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Suddenly a Flame is Lit

Expressing the Nature of Awakening
By Judith Simmer-Brown

This article was originally published in Spiral Magazine, published by the Rubin Museum.

Note: Judith Simmer-Brown is one of the course presenters for an upcoming Shambhala Online course, Meditation: The Way of the Buddha. To learn more about the course, visit the course website.

Mystical traditions throughout the world place special emphasis on spiritual transformation through personal experience. From the extasis (rapture) of St. Teresa of Avila to the tawhid (oneness) of Rumi and the bhakti (divine love) of Shri Ramakrishna, direct experience of the ultimate is understood to engender a complete shift in understanding, clarity, and relationship with the world. But the nature of these experiences is notoriously difficult to express in words, and sacred sources employ elusive, often contradictory language to capture their qualities and contents. Some articulations emphasize the positive content, the via positiva, the cataphatic way, while others focus on the via negativa, the apophatic, articulating what this epiphany is not.

The same can be said for the enlightenment or awakening of the Buddha. According to the legends, after extensive ascetic practices and a profound spiritual journey, the young prince Gautama sat on a soft seat under a lush tree on the banks of the Nairanjana River and vowed not to arise until he came to discover the way to liberation. In the weeks of his sitting, a powerful experience dawned. The experience could not be described in conventional words, yet the Buddha was committed to communicating his expe- rience to others. He had a dilemma. If he described the experience positively, it could create clinging and fixation on the experience as something to be attained, undermining the journey. If he spoke negatively, this achievement could be taken nihilistically.

In one of his earliest discourses, the Buddha spoke of his experience negatively, describing it as nirvana, which literally means “extinction,” as in the image of the flame of suffering being snuffed out, signifying the quality of freedom of his experience. In parallel sources, he positively proclaimed himself to be a Buddha—“the Awakened One”—and later called his experience sambodhi or “Complete Awakening.” While the negative term nirvana may be more popular in Western parlance, historically it is more common for the Buddha to be known positively as the Awakened One.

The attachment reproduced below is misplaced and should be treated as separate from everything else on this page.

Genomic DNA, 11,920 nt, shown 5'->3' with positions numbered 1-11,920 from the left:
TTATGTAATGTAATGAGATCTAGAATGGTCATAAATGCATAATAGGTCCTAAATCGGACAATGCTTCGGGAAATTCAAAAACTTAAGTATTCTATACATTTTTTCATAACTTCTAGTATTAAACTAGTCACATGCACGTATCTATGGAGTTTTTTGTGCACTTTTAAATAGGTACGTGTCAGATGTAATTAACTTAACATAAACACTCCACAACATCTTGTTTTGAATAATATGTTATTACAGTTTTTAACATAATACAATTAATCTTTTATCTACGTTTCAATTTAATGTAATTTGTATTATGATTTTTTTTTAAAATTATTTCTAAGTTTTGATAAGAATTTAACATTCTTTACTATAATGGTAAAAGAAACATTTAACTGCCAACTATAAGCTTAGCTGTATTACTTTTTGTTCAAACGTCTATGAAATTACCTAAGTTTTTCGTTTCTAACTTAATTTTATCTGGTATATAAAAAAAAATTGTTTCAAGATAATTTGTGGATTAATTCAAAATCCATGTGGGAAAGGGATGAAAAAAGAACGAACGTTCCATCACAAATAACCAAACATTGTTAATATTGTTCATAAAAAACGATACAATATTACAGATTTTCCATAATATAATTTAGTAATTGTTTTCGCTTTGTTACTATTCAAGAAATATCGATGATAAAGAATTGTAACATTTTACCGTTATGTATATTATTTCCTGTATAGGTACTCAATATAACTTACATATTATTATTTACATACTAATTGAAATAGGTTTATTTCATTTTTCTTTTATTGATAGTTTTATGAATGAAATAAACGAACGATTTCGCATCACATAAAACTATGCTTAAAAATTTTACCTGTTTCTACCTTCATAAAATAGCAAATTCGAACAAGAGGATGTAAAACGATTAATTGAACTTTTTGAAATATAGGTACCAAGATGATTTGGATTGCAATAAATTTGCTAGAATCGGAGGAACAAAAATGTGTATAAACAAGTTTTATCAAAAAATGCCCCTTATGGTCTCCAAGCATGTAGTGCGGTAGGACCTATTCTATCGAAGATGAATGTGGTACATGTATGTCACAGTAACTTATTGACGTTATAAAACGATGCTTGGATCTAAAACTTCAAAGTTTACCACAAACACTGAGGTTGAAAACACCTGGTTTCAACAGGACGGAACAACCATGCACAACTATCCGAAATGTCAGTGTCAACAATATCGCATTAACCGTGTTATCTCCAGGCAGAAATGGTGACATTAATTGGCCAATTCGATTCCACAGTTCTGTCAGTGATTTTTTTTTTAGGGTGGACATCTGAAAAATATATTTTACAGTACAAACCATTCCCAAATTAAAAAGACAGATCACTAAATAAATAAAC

In Western religion “awakening” has been more often associated with a movement in eighteenth-century Protestantism that emphasized faith rather than reasoning and highlighted the crippling power of sin and the importance of divine grace. Such movements have continued in successive waves through the mid-twentieth century, countering the formalism and hierarchy of the church, and nurturing the development of evangelical fervor and charismatic spiritual experience.

Awakening has a somewhat different emphasis in Buddhism. My beloved Sanskrit professor used to say that the word root budh implied being in impenetrable darkness, with all the ragged emotions and misperceptions that can arise. Suddenly a flame is lit, and the darkness is illuminated, bringing clarity, expansiveness, and warmth. That is why the synonym “enlightenment” is also used. In the legends it is said that after sitting in vigil at the foot of the tree through the three watches of the night, the Buddha spiritually awakened at the break of dawn.

Buddhism does not have a role for an external deity or god in the Western Abrahamic sense, and so the Buddha’s awakening is not associated with an encounter with a divine being. Instead, each being has a latent awakened nature, and the spiritual path is uncovering that nature—gradually or suddenly or some combination of the two—to realize that we all are inherently, naturally awake. While the Buddha’s world had gods and goddesses, they were minor players, subject to confusion, doubt, and even death. For Buddhism, the true ultimate is found only within one’s own experience through meditation.